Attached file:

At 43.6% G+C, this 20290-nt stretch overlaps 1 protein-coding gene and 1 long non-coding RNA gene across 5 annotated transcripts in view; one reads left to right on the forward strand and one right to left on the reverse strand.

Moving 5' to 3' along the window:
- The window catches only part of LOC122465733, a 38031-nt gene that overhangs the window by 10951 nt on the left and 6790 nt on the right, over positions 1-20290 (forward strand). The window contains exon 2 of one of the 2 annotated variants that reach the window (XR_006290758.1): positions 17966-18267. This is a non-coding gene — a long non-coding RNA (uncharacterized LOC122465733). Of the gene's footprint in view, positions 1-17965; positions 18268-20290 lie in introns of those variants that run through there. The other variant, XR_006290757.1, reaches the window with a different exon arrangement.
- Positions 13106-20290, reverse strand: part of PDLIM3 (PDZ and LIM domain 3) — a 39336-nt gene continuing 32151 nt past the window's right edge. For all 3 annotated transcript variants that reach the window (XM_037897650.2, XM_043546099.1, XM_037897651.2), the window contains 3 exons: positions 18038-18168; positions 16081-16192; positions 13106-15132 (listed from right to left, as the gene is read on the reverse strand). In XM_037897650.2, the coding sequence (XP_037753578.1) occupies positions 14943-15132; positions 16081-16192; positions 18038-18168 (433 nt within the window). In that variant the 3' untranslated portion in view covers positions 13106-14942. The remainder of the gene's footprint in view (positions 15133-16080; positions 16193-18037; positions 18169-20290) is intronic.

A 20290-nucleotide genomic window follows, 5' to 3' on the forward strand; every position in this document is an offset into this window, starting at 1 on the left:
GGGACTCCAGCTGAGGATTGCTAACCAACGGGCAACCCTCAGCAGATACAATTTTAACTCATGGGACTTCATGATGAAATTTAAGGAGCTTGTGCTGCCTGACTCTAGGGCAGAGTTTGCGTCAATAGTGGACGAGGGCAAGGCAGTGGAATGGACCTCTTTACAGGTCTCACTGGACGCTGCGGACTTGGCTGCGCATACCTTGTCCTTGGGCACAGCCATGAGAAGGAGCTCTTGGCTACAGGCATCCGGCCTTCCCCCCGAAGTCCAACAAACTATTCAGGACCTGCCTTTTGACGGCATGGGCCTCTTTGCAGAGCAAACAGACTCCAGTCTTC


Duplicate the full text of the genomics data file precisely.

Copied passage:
At 43.6% G+C, this 20290-nt stretch overlaps 1 protein-coding gene and 1 long non-coding RNA gene across 5 annotated transcripts in view; one reads left to right on the forward strand and one right to left on the reverse strand.

Moving 5' to 3' along the window:
- The window catches only part of LOC122465733, a 38031-nt gene that overhangs the window by 10951 nt on the left and 6790 nt on the right, over positions 1-20290 (forward strand). The window contains exon 2 of one of the 2 annotated variants that reach the window (XR_006290758.1): positions 17966-18267. This is a non-coding gene — a long non-coding RNA (uncharacterized LOC122465733). Of the gene's footprint in view, positions 1-17965; positions 18268-20290 lie in introns of those variants that run through there. The other variant, XR_006290757.1, reaches the window with a different exon arrangement.
- Positions 13106-20290, reverse strand: part of PDLIM3 (PDZ and LIM domain 3) — a 39336-nt gene continuing 32151 nt past the window's right edge. For all 3 annotated transcript variants that reach the window (XM_037897650.2, XM_043546099.1, XM_037897651.2), the window contains 3 exons: positions 18038-18168; positions 16081-16192; positions 13106-15132 (listed from right to left, as the gene is read on the reverse strand). In XM_037897650.2, the coding sequence (XP_037753578.1) occupies positions 14943-15132; positions 16081-16192; positions 18038-18168 (433 nt within the window). In that variant the 3' untranslated portion in view covers positions 13106-14942. The remainder of the gene's footprint in view (positions 15133-16080; positions 16193-18037; positions 18169-20290) is intronic.

A 20290-nucleotide genomic window follows, 5' to 3' on the forward strand; every position in this document is an offset into this window, starting at 1 on the left:
GGGACTCCAGCTGAGGATTGCTAACCAACGGGCAACCCTCAGCAGATACAATTTTAACTCATGGGACTTCATGATGAAATTTAAGGAGCTTGTGCTGCCTGACTCTAGGGCAGAGTTTGCGTCAATAGTGGACGAGGGCAAGGCAGTGGAATGGACCTCTTTACAGGTCTCACTGGACGCTGCGGACTTGGCTGCGCATACCTTGTCCTTGGGCACAGCCATGAGAAGGAGCTCTTGGCTACAGGCATCCGGCCTTCCCCCCGAAGTCCAACAAACTATTCAGGACCTGCCTTTTGACGGCATGGGCCTCTTTGCAGAGCAAACAGACTCCAGTCTTC